Yet, today these requirements are far from being met: 180 million children under five are irreversibly affected by stunting (low height for age); 99 million children remain without access to improved sources of drinking water, and 208 million are without access to safe sanitation. This dire situation is further exacerbated by growing environmental degradation and resource scarcity. Poverty is rarely eco-friendly and such environments lend themselves more readily to political instability. Our interconnected world means few of us are immune from the effects of these deprivations and instabilities.
Secondly, equity should be a core principle of sustainable development goals. Broad-based inclusive growth improves the livelihoods of children, women and families living in poverty. In addition, there is growing evidence that investing in the health, education, and protection of societies' most disadvantaged citizens, addressing inequity, is more likely to lead to sustained growth and stability. A greener model of growth is imperative, but it must also be inclusive. The most vulnerable currently pay the highest price of unsustainable development; inadequate access to safe water, quality food and fuel costs that are often beyond their reach.
A pro-equity approach represents a cost-effective investment in the future and putting equity at the centre of the agenda requires increased investments in all social sectors.
Thirdly, as I mentioned in my opening paragraphs, meaningful child and youth participation in the conceptualisation, planning and execution of sustainable development solutions must be a necessary component of sustainable development. Today's and tomorrow's children and young people will be the leaders of sustainable development for future generations.
They should be empowered to influence their future, claim their rights and voice their concerns at international, national and community levels. Engaging children and young people is not only good in principle; it also improves results for sustainable development. For example, mapping by children and young people of local hazards in neighbourhoods prone to climate-related risks has demonstrated results for climate adaptation. Engaging and involving children and young people in developing and accessing green technologies, e.g. small-scale energy development, can directly benefit their well-being and create better prospects for job opportunities.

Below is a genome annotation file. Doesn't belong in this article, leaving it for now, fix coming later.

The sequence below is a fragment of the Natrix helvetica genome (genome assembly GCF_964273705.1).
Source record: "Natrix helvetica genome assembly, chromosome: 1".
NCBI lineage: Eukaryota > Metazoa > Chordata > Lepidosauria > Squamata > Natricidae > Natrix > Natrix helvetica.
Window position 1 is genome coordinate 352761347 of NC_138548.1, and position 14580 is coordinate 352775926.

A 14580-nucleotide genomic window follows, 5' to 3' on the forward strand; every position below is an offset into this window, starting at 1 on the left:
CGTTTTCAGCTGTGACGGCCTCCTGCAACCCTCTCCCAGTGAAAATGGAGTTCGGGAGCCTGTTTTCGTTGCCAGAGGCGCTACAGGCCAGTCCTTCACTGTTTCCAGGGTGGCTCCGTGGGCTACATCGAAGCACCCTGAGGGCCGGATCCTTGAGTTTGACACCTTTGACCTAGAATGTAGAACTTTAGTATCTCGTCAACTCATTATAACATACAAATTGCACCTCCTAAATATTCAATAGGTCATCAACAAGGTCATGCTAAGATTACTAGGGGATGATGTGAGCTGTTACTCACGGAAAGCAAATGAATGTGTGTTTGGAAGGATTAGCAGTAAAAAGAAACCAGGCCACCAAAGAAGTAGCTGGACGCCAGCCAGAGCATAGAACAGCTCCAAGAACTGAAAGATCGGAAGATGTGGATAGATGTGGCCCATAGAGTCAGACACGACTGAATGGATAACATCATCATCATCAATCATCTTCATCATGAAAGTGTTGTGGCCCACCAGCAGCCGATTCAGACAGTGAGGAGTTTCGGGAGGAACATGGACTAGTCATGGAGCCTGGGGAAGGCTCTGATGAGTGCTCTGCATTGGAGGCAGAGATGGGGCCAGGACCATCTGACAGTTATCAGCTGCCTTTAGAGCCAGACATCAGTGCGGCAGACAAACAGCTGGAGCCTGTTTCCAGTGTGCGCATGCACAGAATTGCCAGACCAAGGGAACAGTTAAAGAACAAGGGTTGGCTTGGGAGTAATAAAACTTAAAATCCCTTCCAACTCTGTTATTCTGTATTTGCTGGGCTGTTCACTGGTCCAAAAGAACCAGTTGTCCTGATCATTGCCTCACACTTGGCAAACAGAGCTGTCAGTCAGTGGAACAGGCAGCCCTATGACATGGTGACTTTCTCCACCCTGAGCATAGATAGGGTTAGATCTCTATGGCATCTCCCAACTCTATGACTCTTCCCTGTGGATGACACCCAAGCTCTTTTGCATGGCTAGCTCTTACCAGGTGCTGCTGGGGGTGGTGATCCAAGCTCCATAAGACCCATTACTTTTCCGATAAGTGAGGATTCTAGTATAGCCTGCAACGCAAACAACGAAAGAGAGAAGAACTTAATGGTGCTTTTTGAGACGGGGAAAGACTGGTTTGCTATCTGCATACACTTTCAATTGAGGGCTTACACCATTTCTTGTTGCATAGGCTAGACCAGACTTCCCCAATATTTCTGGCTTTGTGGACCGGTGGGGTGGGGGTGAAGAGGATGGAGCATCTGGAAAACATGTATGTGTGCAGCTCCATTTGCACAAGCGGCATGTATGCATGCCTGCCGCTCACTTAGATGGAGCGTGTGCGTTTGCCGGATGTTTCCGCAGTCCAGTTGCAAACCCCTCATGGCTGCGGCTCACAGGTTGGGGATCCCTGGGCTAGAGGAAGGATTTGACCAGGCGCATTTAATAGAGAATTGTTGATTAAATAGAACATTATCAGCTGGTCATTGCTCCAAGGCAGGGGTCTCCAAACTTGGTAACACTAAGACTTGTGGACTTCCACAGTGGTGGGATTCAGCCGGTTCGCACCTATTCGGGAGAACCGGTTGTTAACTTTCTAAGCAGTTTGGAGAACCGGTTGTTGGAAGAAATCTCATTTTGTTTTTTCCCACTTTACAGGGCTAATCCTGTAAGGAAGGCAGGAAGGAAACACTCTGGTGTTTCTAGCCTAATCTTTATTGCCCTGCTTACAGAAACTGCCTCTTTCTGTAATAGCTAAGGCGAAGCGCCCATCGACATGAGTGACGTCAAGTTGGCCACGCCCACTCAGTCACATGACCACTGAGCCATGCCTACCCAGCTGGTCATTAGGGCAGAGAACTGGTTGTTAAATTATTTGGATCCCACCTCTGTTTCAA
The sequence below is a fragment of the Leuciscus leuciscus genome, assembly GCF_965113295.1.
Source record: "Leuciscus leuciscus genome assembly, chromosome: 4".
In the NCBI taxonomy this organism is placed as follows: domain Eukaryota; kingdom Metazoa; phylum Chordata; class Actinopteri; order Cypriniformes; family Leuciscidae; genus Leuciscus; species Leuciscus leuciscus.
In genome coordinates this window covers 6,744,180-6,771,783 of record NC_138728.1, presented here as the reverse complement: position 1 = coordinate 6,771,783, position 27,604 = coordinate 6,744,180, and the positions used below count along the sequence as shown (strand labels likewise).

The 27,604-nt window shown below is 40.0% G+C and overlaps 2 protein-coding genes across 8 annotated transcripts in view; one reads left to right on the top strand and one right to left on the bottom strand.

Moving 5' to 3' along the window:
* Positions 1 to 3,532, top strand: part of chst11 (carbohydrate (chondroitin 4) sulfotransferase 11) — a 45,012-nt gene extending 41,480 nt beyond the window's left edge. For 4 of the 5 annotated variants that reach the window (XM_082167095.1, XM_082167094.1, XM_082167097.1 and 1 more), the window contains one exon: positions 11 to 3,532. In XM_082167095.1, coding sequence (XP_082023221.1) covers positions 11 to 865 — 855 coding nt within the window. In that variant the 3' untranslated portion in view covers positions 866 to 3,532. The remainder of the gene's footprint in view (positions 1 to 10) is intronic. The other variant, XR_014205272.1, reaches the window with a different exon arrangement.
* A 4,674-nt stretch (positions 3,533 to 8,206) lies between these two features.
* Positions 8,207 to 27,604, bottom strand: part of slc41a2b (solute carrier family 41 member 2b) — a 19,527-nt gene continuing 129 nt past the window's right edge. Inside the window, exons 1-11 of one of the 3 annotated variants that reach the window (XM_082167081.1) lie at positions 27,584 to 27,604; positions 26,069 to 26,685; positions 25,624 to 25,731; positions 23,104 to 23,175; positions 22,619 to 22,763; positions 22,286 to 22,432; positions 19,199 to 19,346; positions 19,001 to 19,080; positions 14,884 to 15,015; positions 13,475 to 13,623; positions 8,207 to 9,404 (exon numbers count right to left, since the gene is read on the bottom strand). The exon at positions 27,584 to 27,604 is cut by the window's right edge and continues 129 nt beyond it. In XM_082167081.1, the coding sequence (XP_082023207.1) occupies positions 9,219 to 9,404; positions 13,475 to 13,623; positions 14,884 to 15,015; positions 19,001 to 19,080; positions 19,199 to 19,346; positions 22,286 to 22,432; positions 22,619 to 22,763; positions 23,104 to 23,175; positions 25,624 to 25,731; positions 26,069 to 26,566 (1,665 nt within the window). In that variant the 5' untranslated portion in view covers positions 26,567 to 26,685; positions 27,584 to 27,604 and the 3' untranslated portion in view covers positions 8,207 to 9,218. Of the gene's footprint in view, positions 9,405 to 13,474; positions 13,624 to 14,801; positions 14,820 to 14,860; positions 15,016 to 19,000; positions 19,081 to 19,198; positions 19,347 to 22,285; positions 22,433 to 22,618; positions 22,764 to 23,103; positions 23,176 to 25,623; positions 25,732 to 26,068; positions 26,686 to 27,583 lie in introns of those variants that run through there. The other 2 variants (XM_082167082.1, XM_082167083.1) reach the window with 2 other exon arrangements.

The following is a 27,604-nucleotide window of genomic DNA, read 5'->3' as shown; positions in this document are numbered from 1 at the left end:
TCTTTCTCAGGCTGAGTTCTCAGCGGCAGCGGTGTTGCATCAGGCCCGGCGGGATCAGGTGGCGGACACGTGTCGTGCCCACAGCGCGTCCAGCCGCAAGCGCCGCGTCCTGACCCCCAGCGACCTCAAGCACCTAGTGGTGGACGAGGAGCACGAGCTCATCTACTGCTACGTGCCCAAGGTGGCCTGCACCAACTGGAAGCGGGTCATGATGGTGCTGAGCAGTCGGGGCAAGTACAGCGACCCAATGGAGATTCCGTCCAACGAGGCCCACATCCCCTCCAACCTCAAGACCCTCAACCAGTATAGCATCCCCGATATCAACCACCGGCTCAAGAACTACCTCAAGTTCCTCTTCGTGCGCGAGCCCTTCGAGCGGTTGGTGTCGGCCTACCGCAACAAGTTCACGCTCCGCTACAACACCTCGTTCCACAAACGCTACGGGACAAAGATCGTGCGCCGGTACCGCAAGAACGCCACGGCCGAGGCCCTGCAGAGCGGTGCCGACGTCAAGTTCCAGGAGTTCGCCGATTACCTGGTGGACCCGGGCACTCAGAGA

Other examples of inclusive green solutions include: policies that guarantee transparent information and community-participation in decisions related to extractive and energy industries; and policies that allocate a fair share of green technology investments to provide the disadvantaged with opportunities to build local capacity and fully engage in the green economy.
So, UNICEF will be promoting child rights arguments for genuine sustainable development. If development is not sustainable for tomorrow, it is today's children who will suffer. And, by investing in children now, we help make development sustainable.
Proponents of equity usually press for the benefits of growth to be shared equitably. A question asked less frequently is how equity strategies can benefit growth. How equitable investment in health and education, social sector spending, can also make growth more sustainable.
Equitable investment promotes social and political stability, and builds resilience to future shocks.
Sustainable development is a global problem. It demands a global response. Can we collectively rise to the challenge at Rio+20? The costs of not doing so are enormous. We must now start to build the future we really want.
The writer is
UNICEF Representative in Sri Lanka